First off, let it be known on this day that the three most attractive female fighters in the world are Marlen Esparza, Marloes Coenen, and Tiffany Van Soest. I have declare as such, and therefore a debate is not needed nor will it be tolerated.
Okay now let's begin: Boxing is a sport long on brutal honesty, disappointment, dishonesty, and short on success, long lasting financial security, and physical well being long after one has hung up his or her pair of Grants. Even more of risk is an mma fighter venturing into the deep end so to speak, and taking up boxing as a secondary plunge into the fight game. Let's be clear: Boxers ought not try mixed martial arts on a high level unless done so at an early stage, and the same goes for mix martial artists looking to try their hand at boxing.
Boxing is the more difficult of the two combat sports. I've always said that anyone could pick up mixed martial arts, which makes it a more appealing sport of the two because it's essentially the more accessible and the more easier understood form of combat compared to boxing. Boxing isn't just throwing fists, it'd the art of hitting without getting hit, the noble yet violent form of poetic fisticuffs, one which demands years and years of focus through amateur tournaments, Olympic hopes, and for many, a professional career that promises more failure than glory. Very few boxers reach the zenith, far fewer than those in mma.
Just because you're a decorated amateur boxer doesn't mean you'll have a successful professional career. For every Mark Breland, who many consider the greatest American amateur boxer of all time, there's a Howard Davis Jr. Howard Davis was just as accomplished an amateur and Olympian as Mark Breland, but unlike Breland, Howard Davis failed in all three of his attempts at becoming world champion. First against Jim Watt for the WBC lightweight title in 1980, then against Edwin Rosario in 1984 for the same title once held by Watt, and finally against Buddy McGirt in 1988 for the IBF junior-welterweight crown.
Mark Breland's pro career turned out much different than Howard Davis'. Breland won the WBA welterweight title twice (1987, 1989), before losing to the underrated and former lineal welterweight champion (WBC/WBA/The Ring) Marlon Starling in August of 1987.
Before turning pro Breland won five consecutive New York Golden Gloves titles, as well as a gold medal at the 1984 Summer Olympics in Los Angeles, where he was a member of one of the greatest US Olympic boxing squads in history, which included Pernell Whitaker, Meldrick Taylor, Virgill Hill, Frank Tate, and Evander Holyfield.
Every case is different of course but I would imagine if the road is hard for highly touted amateurs with over 100-200 wins on their record, national and international titles, and if they're blessed enough, a medal at the Olympics find it difficult to navigate the waters in boxing on the pro level one must assume Rampage Jackson is either playing a light mind to such a decision or he's truly ignorant of the cost, the dedication, and the level of skill required to perform in the boxing ring.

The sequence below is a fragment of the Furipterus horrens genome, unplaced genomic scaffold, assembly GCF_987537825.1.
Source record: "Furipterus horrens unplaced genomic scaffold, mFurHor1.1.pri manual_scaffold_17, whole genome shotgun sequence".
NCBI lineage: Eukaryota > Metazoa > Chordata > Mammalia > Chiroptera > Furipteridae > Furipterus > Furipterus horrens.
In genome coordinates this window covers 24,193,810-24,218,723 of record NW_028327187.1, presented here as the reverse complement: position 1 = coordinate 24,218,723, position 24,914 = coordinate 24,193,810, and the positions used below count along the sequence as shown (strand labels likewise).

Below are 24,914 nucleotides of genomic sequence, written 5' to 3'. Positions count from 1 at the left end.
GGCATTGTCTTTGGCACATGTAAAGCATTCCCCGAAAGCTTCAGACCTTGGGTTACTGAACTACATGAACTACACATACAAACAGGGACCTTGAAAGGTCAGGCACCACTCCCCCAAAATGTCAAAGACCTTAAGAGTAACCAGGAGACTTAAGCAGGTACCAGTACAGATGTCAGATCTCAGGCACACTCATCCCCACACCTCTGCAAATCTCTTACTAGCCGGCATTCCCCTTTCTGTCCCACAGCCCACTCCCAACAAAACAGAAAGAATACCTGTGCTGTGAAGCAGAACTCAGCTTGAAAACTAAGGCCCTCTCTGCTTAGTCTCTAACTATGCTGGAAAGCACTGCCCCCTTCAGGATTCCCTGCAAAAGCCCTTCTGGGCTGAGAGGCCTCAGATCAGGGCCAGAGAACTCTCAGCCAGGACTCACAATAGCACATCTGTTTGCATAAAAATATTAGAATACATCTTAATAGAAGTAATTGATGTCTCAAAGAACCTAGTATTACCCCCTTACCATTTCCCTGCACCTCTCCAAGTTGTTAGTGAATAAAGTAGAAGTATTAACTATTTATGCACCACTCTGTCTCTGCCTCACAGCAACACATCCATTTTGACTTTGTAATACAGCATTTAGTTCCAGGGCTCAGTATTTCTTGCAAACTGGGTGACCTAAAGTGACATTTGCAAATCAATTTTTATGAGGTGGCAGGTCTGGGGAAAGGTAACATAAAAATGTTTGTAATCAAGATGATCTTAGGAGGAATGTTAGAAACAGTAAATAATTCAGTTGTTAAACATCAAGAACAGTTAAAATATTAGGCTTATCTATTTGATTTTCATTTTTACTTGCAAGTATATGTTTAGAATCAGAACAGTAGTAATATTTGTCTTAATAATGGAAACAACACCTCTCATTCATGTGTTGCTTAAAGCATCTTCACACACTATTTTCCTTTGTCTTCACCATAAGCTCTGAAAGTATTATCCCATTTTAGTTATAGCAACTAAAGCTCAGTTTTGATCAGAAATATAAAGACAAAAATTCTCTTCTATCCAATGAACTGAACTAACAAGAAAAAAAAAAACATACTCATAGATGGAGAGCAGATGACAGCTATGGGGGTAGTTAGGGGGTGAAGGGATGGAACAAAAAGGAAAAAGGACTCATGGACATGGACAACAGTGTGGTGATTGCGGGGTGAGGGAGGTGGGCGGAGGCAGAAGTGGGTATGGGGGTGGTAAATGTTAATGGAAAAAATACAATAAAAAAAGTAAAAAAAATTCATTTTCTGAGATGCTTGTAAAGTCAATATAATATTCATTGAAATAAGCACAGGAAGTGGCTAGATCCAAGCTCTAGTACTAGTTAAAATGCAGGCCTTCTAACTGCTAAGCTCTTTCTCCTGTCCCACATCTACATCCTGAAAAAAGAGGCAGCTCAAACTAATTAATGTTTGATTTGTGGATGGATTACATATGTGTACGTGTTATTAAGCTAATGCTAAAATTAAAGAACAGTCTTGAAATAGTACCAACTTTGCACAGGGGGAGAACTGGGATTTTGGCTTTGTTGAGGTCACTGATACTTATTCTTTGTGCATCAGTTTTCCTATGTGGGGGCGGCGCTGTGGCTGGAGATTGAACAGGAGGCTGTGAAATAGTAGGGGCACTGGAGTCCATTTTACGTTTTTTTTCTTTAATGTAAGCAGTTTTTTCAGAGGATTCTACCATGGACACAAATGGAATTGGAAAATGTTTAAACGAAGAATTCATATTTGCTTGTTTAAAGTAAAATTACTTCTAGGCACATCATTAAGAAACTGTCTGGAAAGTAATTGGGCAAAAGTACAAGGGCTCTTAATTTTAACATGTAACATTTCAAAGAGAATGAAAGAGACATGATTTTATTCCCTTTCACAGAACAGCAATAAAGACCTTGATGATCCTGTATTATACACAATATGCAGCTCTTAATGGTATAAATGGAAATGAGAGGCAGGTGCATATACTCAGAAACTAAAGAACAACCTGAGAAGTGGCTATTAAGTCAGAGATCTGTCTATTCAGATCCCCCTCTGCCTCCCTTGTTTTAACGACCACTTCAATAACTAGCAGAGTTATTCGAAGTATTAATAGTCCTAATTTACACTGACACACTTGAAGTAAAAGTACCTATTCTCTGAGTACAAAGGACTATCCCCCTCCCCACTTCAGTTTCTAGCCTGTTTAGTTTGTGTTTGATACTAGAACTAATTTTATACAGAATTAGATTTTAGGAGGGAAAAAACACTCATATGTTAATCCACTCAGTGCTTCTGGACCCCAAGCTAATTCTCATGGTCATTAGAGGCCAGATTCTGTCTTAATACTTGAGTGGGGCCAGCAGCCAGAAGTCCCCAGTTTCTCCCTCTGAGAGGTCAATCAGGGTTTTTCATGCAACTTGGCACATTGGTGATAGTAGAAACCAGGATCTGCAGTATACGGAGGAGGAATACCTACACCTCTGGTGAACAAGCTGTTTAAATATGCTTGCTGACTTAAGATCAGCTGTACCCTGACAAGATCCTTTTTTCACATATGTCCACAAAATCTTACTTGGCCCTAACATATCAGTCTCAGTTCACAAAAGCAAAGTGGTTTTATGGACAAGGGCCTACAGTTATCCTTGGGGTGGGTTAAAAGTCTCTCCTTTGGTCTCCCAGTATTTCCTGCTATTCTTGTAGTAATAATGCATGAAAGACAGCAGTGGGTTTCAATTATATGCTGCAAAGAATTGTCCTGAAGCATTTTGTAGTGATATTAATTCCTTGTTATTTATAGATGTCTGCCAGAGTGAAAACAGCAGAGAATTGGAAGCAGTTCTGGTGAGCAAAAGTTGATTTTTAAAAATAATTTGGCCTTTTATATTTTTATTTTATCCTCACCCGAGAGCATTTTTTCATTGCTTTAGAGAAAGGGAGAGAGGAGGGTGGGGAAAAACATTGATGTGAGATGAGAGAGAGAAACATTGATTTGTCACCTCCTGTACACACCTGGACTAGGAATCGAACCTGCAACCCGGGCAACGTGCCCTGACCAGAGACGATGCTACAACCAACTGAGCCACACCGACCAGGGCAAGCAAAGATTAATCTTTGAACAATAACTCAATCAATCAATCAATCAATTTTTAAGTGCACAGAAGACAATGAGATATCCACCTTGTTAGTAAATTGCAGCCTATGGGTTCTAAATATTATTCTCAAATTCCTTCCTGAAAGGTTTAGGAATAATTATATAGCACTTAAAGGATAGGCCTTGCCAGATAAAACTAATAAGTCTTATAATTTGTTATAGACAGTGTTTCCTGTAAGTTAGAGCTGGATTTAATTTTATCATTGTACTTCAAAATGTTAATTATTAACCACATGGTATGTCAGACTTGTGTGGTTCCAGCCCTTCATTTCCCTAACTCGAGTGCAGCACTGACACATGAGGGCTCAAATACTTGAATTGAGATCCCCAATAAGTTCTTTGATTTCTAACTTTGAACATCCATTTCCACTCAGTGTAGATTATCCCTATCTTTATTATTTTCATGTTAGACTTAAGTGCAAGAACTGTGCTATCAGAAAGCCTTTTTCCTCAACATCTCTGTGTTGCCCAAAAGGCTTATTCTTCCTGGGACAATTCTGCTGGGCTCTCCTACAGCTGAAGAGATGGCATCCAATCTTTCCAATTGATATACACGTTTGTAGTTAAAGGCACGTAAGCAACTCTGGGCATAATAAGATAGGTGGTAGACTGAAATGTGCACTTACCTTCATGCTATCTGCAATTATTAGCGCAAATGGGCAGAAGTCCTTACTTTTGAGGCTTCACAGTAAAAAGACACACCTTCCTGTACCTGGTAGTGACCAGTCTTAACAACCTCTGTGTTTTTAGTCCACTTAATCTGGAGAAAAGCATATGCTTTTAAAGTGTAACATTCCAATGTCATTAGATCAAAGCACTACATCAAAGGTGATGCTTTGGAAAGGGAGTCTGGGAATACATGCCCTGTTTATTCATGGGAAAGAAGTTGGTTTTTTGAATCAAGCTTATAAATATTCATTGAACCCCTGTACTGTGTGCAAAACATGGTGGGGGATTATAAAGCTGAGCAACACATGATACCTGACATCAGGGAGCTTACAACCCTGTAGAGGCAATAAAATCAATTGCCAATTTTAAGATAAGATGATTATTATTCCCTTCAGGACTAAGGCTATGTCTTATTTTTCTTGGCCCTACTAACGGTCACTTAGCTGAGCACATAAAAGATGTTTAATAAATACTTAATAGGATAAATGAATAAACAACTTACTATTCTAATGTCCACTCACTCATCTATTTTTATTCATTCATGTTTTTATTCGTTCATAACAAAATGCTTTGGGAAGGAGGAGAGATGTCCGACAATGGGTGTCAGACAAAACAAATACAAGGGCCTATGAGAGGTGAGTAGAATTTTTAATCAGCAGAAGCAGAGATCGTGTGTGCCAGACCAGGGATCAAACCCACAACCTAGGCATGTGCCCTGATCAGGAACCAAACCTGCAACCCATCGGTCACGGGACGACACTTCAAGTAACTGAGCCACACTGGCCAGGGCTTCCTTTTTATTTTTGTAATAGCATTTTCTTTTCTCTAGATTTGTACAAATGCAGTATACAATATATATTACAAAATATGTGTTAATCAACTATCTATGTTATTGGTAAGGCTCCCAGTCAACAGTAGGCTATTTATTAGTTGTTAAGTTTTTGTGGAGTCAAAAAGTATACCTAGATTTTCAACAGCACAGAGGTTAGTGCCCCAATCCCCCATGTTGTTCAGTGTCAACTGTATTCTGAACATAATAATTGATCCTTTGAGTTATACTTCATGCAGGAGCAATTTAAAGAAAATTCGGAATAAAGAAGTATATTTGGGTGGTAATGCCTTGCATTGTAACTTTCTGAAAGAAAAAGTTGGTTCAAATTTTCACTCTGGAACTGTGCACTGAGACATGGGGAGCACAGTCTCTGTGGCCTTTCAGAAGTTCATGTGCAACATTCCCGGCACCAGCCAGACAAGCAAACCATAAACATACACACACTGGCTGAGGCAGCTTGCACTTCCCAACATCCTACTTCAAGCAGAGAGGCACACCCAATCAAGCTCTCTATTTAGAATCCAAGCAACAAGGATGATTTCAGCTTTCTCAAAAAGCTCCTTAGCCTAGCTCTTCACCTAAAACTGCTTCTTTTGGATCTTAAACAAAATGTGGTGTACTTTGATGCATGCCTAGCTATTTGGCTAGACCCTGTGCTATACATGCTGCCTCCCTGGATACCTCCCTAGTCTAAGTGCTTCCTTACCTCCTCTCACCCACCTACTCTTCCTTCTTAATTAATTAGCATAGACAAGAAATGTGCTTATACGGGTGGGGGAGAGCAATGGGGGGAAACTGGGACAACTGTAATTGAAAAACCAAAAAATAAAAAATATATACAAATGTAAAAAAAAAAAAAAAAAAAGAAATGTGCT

Boxers punch harder, faster, have better chins, have better reflex and stamina, are in many cases just as athletic if not more so, are more responsive to punches, and are more aware and more intelligent in the ring than mma fighters. Name me an mma fighter more savvy than Floyd Mayweather or Andre Ward; more mercilessly instinctive than Manny Pacquiao or Mike Tyson. Bottom line, just because Rampage has it out for the UFC doesn't mean he should allow himself to get hurt a lot worse in the ring than he would in the cage.
Fighting soda cans, water bottles, and plastic containers in an 800 seat sports complex in Tacoma, Washington is one thing, of which Kimbo Slice has found his niche. But if we know Rampage his ego won't let him settle for "Paid to show up, paid more to lose" plodders with graham cracker chins and 5-19 records won't satisfy said ego. He would want a little higher level of opposition.
Frank Shamrock said it best: The brain wasn't made to get hit. MMA fighters don't experience the kind of deadly accurate, concussive punches that boxers face everyday over a 20 year span through the amateur ranks to the pro ranks.
However I believe just as King Mo was using "I'll try Boxing" as a sort of attention grabber, Rampage will likely stay with the UFC, retire into film, or fight in Bellator against King Mo in a big money showcase fight for the promotion, the third being the most likely outcome.
Fighters mentioned in this post:
Mark Breland (former 2X WBA Welterweight Champion)
Howard Davis Jr.
Marlon Starling (former Lineal WBC/WBA/The Ring Welterweight Champion)
Quinton "Rampage" Jackson (former UFC Light Heavyweight Champion)
Meldrick "TNT" Taylor (former IBF Junior-Welterweight Champion, former WBA Welterweight Champion)
Virgil "Quicksilver" Hill (former Lineal Light Heavyweight Champion, former WBA Cruiserweight Champion)
Evander Holyfield (former Undisputed Cruiserweight Champion, former Lineal Cruiserweight Champion, former Lineal/Undisputed Heavyweight Champion)
Frank Tate (former IBF Middleweight Champion)